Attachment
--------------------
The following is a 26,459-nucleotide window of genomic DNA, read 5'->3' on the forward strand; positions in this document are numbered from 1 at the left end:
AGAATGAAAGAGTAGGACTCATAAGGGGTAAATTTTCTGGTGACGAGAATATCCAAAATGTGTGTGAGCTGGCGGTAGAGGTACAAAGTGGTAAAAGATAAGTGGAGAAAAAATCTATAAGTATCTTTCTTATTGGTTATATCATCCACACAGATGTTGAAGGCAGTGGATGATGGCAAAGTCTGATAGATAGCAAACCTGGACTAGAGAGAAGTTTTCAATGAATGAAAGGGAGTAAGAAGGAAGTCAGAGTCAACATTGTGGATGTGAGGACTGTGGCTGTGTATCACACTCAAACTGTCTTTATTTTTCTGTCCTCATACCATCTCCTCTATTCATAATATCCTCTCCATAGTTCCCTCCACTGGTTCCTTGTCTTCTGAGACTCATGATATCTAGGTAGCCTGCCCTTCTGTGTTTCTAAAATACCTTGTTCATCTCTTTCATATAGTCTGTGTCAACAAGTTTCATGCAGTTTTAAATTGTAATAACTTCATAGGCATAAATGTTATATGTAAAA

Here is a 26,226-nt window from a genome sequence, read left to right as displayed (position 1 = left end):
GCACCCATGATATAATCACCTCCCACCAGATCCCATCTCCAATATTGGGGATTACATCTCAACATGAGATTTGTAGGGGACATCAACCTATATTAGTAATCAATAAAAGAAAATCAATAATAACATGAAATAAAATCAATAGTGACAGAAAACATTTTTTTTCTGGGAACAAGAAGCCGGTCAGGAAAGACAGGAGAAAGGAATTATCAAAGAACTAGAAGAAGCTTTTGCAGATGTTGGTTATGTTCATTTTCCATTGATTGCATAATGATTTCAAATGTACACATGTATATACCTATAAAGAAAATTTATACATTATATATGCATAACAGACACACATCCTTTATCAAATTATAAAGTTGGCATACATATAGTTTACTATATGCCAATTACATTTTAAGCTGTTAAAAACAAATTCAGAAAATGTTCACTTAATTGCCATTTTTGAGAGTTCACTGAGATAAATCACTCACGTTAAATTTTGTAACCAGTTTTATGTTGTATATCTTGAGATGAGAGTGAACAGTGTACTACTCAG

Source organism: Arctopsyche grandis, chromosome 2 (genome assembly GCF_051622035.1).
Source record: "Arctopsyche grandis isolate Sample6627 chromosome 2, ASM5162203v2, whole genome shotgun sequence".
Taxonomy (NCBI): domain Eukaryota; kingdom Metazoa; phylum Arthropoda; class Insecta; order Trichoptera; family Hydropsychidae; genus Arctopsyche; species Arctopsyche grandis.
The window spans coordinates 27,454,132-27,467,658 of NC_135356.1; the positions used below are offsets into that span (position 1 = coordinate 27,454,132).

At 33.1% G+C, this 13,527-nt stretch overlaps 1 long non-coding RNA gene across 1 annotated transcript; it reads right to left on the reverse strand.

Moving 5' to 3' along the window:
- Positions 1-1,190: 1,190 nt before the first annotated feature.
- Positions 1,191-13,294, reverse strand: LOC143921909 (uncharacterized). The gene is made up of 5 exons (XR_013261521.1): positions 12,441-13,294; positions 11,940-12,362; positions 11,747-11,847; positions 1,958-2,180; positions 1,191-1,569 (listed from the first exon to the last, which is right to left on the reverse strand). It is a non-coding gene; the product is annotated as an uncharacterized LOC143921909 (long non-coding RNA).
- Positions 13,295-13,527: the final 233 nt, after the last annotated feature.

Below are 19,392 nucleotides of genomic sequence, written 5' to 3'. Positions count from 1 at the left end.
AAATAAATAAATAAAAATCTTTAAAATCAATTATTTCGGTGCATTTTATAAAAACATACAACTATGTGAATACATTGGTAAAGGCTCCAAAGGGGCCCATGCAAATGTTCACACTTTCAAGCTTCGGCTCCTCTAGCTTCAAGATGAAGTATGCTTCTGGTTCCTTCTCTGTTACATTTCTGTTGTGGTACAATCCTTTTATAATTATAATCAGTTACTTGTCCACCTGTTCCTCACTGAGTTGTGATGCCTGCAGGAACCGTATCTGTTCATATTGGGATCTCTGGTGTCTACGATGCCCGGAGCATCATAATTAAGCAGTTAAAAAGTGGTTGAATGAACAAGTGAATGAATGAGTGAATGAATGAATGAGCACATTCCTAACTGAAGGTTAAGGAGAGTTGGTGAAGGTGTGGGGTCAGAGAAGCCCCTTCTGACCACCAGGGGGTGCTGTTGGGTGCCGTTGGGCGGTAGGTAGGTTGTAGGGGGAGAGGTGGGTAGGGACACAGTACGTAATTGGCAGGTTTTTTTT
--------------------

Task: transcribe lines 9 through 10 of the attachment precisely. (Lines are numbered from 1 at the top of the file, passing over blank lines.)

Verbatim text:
At 33.1% G+C, this 13,527-nt stretch overlaps 1 long non-coding RNA gene across 1 annotated transcript; it reads right to left on the reverse strand.

Moving 5' to 3' along the window: